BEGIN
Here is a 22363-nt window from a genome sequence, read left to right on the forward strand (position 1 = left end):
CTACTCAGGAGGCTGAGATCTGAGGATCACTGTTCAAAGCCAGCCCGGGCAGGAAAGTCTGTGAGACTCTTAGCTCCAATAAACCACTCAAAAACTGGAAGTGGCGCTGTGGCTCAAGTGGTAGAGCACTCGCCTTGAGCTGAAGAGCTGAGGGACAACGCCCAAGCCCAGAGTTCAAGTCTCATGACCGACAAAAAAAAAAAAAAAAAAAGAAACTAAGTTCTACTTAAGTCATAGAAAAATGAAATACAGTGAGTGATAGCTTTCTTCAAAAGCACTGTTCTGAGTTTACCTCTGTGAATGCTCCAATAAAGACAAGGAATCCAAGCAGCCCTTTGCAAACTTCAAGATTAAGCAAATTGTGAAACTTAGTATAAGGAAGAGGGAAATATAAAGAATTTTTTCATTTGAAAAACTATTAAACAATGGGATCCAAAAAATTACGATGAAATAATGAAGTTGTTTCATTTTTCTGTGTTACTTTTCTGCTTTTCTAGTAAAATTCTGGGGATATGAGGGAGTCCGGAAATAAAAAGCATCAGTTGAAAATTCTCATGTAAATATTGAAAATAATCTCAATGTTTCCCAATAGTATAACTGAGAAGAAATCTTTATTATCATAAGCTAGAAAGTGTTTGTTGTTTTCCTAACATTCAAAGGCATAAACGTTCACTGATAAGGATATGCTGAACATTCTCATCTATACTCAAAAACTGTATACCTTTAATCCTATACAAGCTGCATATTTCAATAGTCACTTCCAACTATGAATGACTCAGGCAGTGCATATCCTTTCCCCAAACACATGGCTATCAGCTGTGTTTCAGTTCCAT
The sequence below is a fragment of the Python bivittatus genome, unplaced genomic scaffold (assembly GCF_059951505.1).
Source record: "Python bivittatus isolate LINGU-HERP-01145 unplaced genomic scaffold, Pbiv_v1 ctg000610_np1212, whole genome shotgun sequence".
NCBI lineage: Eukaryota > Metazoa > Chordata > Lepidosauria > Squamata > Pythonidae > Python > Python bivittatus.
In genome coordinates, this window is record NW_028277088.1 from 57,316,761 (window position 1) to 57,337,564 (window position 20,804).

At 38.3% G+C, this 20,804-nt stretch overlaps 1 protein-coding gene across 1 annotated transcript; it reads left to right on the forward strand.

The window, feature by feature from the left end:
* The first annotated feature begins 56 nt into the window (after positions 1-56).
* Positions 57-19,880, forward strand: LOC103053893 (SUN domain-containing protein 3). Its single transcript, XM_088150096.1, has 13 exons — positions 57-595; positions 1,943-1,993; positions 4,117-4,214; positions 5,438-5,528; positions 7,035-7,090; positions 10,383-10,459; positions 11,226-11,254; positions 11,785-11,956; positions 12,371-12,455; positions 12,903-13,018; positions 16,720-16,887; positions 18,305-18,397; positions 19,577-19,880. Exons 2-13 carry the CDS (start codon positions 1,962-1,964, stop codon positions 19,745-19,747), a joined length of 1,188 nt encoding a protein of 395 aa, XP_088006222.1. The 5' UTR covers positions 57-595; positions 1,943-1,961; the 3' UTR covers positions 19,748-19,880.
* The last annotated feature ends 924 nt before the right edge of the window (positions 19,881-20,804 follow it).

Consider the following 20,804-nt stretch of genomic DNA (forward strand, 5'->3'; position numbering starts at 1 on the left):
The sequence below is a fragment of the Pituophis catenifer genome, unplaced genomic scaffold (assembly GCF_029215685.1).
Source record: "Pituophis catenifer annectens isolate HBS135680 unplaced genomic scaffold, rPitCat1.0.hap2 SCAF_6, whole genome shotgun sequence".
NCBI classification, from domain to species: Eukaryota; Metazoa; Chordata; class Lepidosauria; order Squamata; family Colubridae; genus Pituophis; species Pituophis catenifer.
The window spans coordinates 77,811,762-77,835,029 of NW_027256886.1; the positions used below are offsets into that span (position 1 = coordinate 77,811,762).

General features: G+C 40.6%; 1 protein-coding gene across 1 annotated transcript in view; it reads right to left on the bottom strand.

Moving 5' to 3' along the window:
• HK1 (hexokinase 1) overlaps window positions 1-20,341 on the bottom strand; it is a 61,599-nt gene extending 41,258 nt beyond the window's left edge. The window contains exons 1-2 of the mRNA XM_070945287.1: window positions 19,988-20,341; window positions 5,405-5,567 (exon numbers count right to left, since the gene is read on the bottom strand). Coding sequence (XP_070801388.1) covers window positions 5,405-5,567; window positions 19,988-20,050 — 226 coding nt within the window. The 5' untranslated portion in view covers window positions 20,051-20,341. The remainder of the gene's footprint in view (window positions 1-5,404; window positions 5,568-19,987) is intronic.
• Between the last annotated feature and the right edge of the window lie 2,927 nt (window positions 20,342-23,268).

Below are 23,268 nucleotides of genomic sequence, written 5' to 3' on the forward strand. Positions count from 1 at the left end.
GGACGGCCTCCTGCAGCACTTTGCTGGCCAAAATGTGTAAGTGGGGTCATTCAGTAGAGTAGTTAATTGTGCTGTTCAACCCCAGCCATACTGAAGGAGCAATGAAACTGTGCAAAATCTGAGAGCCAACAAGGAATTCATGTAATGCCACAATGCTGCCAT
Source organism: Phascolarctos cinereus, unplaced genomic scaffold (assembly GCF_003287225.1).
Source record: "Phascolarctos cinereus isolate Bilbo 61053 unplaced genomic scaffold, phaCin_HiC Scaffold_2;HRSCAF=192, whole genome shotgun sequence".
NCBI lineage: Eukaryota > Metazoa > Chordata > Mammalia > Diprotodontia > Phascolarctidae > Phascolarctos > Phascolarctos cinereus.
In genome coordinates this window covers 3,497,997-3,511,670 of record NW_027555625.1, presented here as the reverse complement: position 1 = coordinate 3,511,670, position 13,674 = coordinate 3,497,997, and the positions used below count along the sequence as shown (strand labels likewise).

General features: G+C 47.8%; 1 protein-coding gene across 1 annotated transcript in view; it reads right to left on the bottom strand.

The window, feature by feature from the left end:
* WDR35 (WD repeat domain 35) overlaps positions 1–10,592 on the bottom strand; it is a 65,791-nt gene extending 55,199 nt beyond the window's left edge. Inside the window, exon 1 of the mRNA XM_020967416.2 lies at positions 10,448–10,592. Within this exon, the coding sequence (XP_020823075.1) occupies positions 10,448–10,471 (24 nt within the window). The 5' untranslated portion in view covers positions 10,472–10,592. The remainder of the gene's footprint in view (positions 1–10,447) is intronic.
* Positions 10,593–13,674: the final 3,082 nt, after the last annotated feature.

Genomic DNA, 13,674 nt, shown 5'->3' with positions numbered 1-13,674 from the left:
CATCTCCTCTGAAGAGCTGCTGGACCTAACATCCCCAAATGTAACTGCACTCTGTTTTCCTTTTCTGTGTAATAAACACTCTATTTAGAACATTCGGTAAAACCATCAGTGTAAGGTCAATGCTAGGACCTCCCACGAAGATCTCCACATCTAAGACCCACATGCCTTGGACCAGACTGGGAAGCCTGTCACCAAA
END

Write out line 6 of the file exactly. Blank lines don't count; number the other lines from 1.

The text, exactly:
In genome coordinates, this window is record NW_028277088.1 from 57,316,761 (window position 1) to 57,337,564 (window position 20,804).